One of the most valuable and sought-after provisions in a retail lease for tenants is an exclusive use provision. Exclusives restrict the ability of a landlord to lease other space in a project for specified uses. This type of provision helps protect the exclusive-holder tenant's control with respect to a particular category of goods or items sold in a shopping center.
Exclusive use provisions tend to be enormously valuable for tenants, because they minimize local competition and avoid over-saturation within local markets. In addition, many retailers believe that their leases become more marketable to successor subtenants when they contain exclusive use provisions, thereby enhancing the ability to execute an exit strategy.
On the other hand, landlords view exclusives as too limiting on the development and planning of a shopping center. Any agreement which limits the landlord's flexibility to lease space within a shopping center (and potentially result in unoccupied space or non-income-generating space due to the fact that the landlord cannot lease space to a tenant that will violate the exclusive) is disastrous.
Moreover, many times it is beneficial for shopping centers to contain multiple retailers selling the same or similar types of goods. And, even without exclusives, most shopping center owners are incentivized and believe it to be within their best interests (for tenant relations, reputation and the success of the shopping center generally) to ensure that their projects are not unreasonably duplicative in terms of the categories of goods they sell.
In those situations in which a landlord is required to provide an exclusive, the landlord should attempt to negotiate various exceptions to the exclusive use provision. Most notably, the exclusive use provision should not apply to (or restrict) the uses of tenants currently operating in the shopping center. In addition, the landlord should not be in a position where it is in default under an exclusive if an existing tenant changes its use or assigns, subleases or otherwise transfers its interest in the lease to another party that operates a competing use, if it would constitute a violation under the existing lease for the landlord to withhold its consent to the subject change in use.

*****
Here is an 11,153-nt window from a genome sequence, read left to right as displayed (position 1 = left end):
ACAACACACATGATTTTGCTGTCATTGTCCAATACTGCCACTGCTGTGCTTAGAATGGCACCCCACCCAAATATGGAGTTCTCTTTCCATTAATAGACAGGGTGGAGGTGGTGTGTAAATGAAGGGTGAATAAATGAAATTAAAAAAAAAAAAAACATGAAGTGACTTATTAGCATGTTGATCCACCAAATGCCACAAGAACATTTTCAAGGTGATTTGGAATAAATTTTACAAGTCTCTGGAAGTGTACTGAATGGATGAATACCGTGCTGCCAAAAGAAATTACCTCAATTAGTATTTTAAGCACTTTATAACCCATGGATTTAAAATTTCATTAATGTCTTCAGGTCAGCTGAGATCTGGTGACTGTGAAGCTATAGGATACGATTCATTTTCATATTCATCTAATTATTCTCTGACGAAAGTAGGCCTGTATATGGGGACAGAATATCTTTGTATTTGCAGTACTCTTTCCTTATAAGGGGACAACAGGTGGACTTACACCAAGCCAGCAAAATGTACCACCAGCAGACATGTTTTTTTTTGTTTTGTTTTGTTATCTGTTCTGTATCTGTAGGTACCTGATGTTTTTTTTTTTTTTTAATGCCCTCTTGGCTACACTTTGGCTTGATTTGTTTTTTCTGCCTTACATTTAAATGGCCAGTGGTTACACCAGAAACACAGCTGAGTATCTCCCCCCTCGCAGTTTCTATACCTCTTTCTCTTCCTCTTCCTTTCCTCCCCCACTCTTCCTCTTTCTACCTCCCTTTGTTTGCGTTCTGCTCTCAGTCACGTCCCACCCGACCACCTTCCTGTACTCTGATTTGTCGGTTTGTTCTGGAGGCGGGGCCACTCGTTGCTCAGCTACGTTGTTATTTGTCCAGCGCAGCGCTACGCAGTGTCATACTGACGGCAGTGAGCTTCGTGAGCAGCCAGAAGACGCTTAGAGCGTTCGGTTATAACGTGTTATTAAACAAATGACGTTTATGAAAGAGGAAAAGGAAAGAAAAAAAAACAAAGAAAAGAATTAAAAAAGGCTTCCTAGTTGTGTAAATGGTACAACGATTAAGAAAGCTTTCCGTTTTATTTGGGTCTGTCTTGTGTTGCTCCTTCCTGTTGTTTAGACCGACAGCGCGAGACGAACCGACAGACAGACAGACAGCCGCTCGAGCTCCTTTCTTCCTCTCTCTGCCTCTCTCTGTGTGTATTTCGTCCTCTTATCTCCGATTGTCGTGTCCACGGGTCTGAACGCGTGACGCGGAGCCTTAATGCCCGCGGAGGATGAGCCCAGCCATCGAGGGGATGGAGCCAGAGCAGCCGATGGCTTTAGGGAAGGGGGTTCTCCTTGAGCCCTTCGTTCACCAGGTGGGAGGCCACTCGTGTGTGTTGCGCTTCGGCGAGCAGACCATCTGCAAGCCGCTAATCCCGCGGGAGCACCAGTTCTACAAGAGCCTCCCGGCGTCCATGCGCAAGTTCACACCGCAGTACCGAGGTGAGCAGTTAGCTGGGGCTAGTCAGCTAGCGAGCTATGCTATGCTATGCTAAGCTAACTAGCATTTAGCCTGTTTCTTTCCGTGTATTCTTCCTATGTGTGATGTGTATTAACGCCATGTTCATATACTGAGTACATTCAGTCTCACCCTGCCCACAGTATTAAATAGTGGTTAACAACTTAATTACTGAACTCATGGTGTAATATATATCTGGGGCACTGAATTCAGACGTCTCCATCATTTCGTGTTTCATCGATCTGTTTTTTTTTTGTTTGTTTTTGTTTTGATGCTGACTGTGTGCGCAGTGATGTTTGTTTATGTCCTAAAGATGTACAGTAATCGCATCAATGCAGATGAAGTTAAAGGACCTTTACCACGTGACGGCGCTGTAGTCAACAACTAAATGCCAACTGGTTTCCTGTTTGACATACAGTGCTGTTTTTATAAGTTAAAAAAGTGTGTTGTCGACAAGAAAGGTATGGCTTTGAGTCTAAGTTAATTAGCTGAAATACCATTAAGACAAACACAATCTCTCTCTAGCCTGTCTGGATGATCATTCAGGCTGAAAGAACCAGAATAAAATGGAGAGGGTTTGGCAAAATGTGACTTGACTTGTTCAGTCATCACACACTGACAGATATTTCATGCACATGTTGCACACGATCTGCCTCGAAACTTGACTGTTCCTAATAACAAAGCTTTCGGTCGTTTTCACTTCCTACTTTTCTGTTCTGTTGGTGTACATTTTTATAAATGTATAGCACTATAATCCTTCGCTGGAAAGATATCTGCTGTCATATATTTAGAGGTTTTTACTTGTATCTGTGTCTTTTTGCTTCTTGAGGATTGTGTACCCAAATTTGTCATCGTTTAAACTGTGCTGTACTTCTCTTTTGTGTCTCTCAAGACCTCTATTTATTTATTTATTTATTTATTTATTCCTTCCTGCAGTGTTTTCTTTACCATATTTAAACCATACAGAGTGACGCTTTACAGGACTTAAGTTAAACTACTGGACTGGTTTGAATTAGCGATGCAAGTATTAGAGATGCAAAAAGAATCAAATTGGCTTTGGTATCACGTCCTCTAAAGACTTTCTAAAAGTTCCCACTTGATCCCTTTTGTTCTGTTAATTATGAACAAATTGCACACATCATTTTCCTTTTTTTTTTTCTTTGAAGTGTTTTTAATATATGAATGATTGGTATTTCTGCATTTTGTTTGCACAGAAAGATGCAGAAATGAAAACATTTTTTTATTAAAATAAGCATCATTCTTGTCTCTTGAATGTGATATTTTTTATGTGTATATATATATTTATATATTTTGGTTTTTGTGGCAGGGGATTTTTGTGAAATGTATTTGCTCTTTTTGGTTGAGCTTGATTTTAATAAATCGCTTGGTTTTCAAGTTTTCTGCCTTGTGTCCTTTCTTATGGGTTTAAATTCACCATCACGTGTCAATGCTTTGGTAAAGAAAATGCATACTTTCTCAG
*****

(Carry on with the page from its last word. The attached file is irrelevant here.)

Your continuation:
A landlord should also attempt, especially in a situation in which the exclusive is given to a retailer occupying relatively small square footage, to negotiate exceptions for other tenants occupying “anchor” or “major” buildings or other premises containing significant square footage. Such an exception could prevent a landlord from losing a potential lease with a major occupant, notwithstanding the exclusive given to the smaller retailer.
Furthermore, in most all situations, the landlord should be able to negotiate exceptions to exclusives, to the extent that other tenants sell items covered by the exclusive on an incidental basis. What constitutes an incidental basis, is usually the subject of negotiation. Sometimes, an incidental basis may mean that other tenants may utilize a percentage or up to 500 to 1,000 sq. ft. of their respective premises for the sale of items otherwise covered by the exclusive or derive a certain negotiated amount of gross sales from such items.
Finally, the landlord should attempt to negotiate circumstances under which the exclusive will lapse. Typically, a tenant will agree that its exclusive will lapse to the extent it does not sell the items covered by the exclusive for an agreed period of time (usually 30-90 days) or in the event of a change in use. Sometimes, landlords are successful in negotiating a termination of the exclusive in situations such as the following: (1) where an option to extend is exercised; (2) where the lease is assigned, subleased or otherwise transferred to another party; or (3) upon the effective date of a default by the exclusive-holder tenant.
The extent of the carve-outs and exceptions to an exclusive will usually depend upon the relative bargaining strengths of the parties and the sophistication of the representatives responsible for negotiating the subject lease. Given the value of an exclusive and the power of the limitations that they may impose upon a landlord, significant and deliberate thought should be given as to how they are negotiated.
Gary Glick and Scott Grossfeld are partners in the Los Angeles office of Cox, Castle & Nicholson LLP and specialize in retail development and commercial leasing.